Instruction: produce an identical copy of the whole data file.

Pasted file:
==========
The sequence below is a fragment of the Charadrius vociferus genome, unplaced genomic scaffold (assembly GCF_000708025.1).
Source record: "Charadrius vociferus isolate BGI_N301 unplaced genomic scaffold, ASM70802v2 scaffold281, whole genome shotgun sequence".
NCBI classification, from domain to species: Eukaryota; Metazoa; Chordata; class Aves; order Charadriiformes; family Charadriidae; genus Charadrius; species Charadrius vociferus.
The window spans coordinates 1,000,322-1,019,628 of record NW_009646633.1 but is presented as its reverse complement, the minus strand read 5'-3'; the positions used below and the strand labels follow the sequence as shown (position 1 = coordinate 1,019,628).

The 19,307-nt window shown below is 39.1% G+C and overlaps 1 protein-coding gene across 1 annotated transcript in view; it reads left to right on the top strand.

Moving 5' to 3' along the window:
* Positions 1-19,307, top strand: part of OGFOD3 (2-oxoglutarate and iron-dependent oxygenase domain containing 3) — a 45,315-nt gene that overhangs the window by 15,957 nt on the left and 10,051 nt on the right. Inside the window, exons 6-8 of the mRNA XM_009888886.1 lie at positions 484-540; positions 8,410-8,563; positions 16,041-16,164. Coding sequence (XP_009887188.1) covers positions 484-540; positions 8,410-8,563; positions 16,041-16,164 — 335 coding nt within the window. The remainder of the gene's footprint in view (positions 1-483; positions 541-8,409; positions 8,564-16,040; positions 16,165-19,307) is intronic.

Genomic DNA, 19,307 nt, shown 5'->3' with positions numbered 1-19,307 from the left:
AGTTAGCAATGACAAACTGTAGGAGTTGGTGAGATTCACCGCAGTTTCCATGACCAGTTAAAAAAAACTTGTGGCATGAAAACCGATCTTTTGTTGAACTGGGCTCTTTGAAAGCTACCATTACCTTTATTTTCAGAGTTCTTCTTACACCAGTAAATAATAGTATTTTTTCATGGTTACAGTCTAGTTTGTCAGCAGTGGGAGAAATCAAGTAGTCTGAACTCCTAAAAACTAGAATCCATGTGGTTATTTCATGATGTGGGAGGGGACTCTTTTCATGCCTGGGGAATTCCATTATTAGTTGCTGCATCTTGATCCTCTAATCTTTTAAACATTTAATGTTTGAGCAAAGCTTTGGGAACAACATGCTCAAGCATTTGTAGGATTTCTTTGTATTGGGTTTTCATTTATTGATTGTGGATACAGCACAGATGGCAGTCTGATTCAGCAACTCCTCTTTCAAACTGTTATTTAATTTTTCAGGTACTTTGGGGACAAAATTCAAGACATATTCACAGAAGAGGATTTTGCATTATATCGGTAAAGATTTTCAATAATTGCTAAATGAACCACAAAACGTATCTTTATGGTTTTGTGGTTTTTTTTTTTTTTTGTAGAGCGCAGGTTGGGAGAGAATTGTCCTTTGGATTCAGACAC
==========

The sequence below is a fragment of the Charadrius vociferus genome, unplaced genomic scaffold (assembly GCF_000708025.1).
Source record: "Charadrius vociferus isolate BGI_N301 unplaced genomic scaffold, ASM70802v2 scaffold281, whole genome shotgun sequence".
NCBI classification, from domain to species: Eukaryota; Metazoa; Chordata; class Aves; order Charadriiformes; family Charadriidae; genus Charadrius; species Charadrius vociferus.
The window spans coordinates 1,000,322-1,019,628 of record NW_009646633.1 but is presented as its reverse complement, the minus strand read 5'-3'; the positions used below and the strand labels follow the sequence as shown (position 1 = coordinate 1,019,628).

The 19,307-nt window shown below is 39.1% G+C and overlaps 1 protein-coding gene across 1 annotated transcript in view; it reads left to right on the top strand.

Moving 5' to 3' along the window:
* Positions 1-19,307, top strand: part of OGFOD3 (2-oxoglutarate and iron-dependent oxygenase domain containing 3) — a 45,315-nt gene that overhangs the window by 15,957 nt on the left and 10,051 nt on the right. Inside the window, exons 6-8 of the mRNA XM_009888886.1 lie at positions 484-540; positions 8,410-8,563; positions 16,041-16,164. Coding sequence (XP_009887188.1) covers positions 484-540; positions 8,410-8,563; positions 16,041-16,164 — 335 coding nt within the window. The remainder of the gene's footprint in view (positions 1-483; positions 541-8,409; positions 8,564-16,040; positions 16,165-19,307) is intronic.

Genomic DNA, 19,307 nt, shown 5'->3' with positions numbered 1-19,307 from the left:
AGTTAGCAATGACAAACTGTAGGAGTTGGTGAGATTCACCGCAGTTTCCATGACCAGTTAAAAAAAACTTGTGGCATGAAAACCGATCTTTTGTTGAACTGGGCTCTTTGAAAGCTACCATTACCTTTATTTTCAGAGTTCTTCTTACACCAGTAAATAATAGTATTTTTTCATGGTTACAGTCTAGTTTGTCAGCAGTGGGAGAAATCAAGTAGTCTGAACTCCTAAAAACTAGAATCCATGTGGTTATTTCATGATGTGGGAGGGGACTCTTTTCATGCCTGGGGAATTCCATTATTAGTTGCTGCATCTTGATCCTCTAATCTTTTAAACATTTAATGTTTGAGCAAAGCTTTGGGAACAACATGCTCAAGCATTTGTAGGATTTCTTTGTATTGGGTTTTCATTTATTGATTGTGGATACAGCACAGATGGCAGTCTGATTCAGCAACTCCTCTTTCAAACTGTTATTTAATTTTTCAGGTACTTTGGGGACAAAATTCAAGACATATTCACAGAAGAGGATTTTGCATTATATCGGTAAAGATTTTCAATAATTGCTAAATGAACCACAAAACGTATCTTTATGGTTTTGTGGTTTTTTTTTTTTTTTGTAGAGCGCAGGTTGGGAGAGAATTGTCCTTTGGATTCAGACAC